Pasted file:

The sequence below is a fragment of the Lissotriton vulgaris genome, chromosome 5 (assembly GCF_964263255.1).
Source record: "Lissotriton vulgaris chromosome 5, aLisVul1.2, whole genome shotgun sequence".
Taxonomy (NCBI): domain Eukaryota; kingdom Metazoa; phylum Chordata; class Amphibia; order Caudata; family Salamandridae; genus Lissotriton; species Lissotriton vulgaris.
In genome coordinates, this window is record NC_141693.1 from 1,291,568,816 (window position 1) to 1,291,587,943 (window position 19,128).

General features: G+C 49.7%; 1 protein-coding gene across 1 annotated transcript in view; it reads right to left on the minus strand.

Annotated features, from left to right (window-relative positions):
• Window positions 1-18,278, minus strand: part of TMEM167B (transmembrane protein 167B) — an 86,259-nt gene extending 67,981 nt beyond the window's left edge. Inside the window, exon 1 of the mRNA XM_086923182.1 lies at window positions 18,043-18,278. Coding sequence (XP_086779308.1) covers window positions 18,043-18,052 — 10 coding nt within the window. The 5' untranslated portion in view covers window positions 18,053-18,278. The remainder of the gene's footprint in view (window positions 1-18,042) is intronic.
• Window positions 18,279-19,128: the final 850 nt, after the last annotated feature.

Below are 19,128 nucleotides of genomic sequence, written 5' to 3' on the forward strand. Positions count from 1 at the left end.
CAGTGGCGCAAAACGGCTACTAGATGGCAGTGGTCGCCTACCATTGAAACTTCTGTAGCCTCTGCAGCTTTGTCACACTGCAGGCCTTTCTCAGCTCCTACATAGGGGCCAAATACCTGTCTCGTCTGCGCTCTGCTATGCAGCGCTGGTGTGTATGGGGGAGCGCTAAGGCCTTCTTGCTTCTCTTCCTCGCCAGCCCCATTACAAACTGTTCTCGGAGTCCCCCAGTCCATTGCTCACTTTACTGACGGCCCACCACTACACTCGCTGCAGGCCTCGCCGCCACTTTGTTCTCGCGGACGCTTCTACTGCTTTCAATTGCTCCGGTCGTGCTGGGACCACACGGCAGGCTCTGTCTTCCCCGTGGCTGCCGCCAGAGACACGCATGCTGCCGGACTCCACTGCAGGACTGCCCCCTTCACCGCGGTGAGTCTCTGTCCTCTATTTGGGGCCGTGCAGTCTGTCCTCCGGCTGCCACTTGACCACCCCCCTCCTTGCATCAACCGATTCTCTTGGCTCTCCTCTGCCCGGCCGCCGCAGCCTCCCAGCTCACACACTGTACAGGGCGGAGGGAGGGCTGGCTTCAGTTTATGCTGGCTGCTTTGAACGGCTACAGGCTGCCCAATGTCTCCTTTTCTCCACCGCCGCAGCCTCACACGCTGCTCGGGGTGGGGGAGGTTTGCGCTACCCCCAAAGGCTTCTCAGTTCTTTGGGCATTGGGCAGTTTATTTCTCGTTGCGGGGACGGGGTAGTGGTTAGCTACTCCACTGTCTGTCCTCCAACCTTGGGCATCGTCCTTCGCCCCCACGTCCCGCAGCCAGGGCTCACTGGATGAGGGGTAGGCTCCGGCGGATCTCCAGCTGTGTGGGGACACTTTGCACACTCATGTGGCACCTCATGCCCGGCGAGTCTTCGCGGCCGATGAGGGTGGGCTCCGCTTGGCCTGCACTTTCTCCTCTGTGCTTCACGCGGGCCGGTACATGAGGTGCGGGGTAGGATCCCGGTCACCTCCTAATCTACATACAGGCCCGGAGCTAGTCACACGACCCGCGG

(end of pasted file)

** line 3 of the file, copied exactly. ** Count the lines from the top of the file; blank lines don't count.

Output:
Taxonomy (NCBI): domain Eukaryota; kingdom Metazoa; phylum Chordata; class Amphibia; order Caudata; family Salamandridae; genus Lissotriton; species Lissotriton vulgaris.